Switch to zero defect production

Assembly Automation

ISSN: 0144-5154

Article publication date: 1 September 2000




(2000), "Switch to zero defect production", Assembly Automation, Vol. 20 No. 3. https://doi.org/10.1108/aa.2000.03320caf.001



Emerald Group Publishing Limited

Copyright © 2000, MCB UP Limited

Switch to zero defect production

Switch to zero defect production

Keywords: Automated test equipment, Production

A recent series of assembly and test machines that has been designed and constructed by Tamworth-based CPR Automation Ltd are centred on standard Yamaha 3-axis robot arms (see Plate 1). The machines were commissioned by a major manufacturer of automotive switches and the introduction of them into the production facility has made it possible for the company to market its new generation of products on a zero defect basis.

As cars and trucks become more complex, so there is a tendency to replace the conventional electromechanical switches that are normally used for windscreen wash-and-wipe functions, electric windows, direction indicators, and so on, with low current devices which are capable of being incorporated into network-type wiring looms.

Plate 1The recent series of assembly and test machines are centred on standard Yamaha 3-axis robot arms

Two different categories of switch are manufactured on the CPR machines: those designed to control electrically-operated windows, mirrors and seat functions; and those for direction indicators, headlamp and windscreen wash-and-wipe control functions.

As the production of these latest types of switch takes over from earlier generations, so there are greater demands for new and more stringent testing methods, but of a simplified nature. In line with these demands for volume production, CPR's test equipment has been designed for use by a single operator who controls and monitors every stage of the process as the switch is sent through the assembly, test and packing stations.

In a typical test machine, the operator initiates the automatic cycle by the action of pushing a fixture of switches into the machine. At this point, a Yamaha 3-axis robot arm, which has been mounted above the fixture area, takes over the functional testing of the switch. The robot carries a single contact probe and has been fully programmed in the X, Y and Z axes. It is sent to the switch fixture where it identifies the type of switch that is being tested, selects the program and commences the test procedure by depressing the first button on the switch pack.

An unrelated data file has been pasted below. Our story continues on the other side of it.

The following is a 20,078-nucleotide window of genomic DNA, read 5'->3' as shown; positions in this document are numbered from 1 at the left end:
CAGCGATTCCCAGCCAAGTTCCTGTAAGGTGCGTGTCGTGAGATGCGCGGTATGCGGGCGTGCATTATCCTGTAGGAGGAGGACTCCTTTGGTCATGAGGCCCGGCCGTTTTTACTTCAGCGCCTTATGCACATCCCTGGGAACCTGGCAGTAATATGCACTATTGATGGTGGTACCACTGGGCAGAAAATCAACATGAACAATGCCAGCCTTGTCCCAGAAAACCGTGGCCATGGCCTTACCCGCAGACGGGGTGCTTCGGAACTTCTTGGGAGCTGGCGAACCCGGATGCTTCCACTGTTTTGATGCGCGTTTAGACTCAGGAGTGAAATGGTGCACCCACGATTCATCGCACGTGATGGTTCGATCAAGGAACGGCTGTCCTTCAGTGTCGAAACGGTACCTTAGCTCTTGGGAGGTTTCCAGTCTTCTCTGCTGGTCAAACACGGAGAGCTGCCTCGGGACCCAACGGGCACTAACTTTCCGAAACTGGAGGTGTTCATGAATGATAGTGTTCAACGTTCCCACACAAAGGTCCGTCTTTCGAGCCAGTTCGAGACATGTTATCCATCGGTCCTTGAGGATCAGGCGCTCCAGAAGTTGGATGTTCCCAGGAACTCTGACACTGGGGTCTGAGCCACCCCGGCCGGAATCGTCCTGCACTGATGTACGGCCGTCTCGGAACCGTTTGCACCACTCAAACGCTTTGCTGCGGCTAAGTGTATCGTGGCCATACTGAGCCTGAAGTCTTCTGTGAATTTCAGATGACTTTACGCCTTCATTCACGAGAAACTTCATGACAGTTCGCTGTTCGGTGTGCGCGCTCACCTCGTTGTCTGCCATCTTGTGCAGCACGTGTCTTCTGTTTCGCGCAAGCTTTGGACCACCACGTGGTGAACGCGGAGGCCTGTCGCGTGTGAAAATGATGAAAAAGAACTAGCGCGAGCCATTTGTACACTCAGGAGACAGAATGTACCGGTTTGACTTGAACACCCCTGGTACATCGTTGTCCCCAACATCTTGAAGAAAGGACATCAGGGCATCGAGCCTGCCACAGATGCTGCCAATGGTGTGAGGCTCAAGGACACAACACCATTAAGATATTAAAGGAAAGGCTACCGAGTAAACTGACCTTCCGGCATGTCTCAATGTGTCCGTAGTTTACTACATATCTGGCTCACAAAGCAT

The test operations performed on the switches involve the measurement of the operating force, contact bounce time, contact continuity and a check for mismatched or badly-connected contacts. The robot carries out this cycle of tests by moving the probe to each switch in the pack, in turn. Each button is depressed to a set position, at which point the force exerted is measured and checked to see that it is within the specified magnitude of 2-5 newtons.

When the force test has been completed, the electrical resistance of the contacts is measured to ensure that it is the required 100'ohms. A further check is made to ensure that there is no cross-tracking between the switch contacts. The test routine, which takes approximately 4.5 seconds for each button actuation, is then repeated for every button on the switch pack.

Switches that pass the test are marked in yellow by means of an inkjet printer and are manually released from the fixture when the operator is unloading. Failures are trapped in the fixture and can only be released by a nominated operator or supervisor. On completion of a successful test, the machine automatically prints out a shipping label for attachment to the switch prior to despatch.

A rack-mounted PC, complete with a set of data capture cards to measure the switch resistance value recorded for each button contact resistance, is supplied with every machine as a control and monitoring system. The test results are displayed to the operator on a mimic panel while the electrical characteristics of every switch placed on test is recorded and analysed by the PC. This enables full product traceability for every switch tested by the system to be provided.

For further information, please contact: David Riley, CPR Automation Ltd, 7 Apollo, Lichfield Road Industrial Estate, Tamworth, Staffordshire B79 7XH. Tel: +44 (0)1827 57475; Fax: +44 (0)1827 62354; E-mail: CPRAutomation@dial.pipex.com

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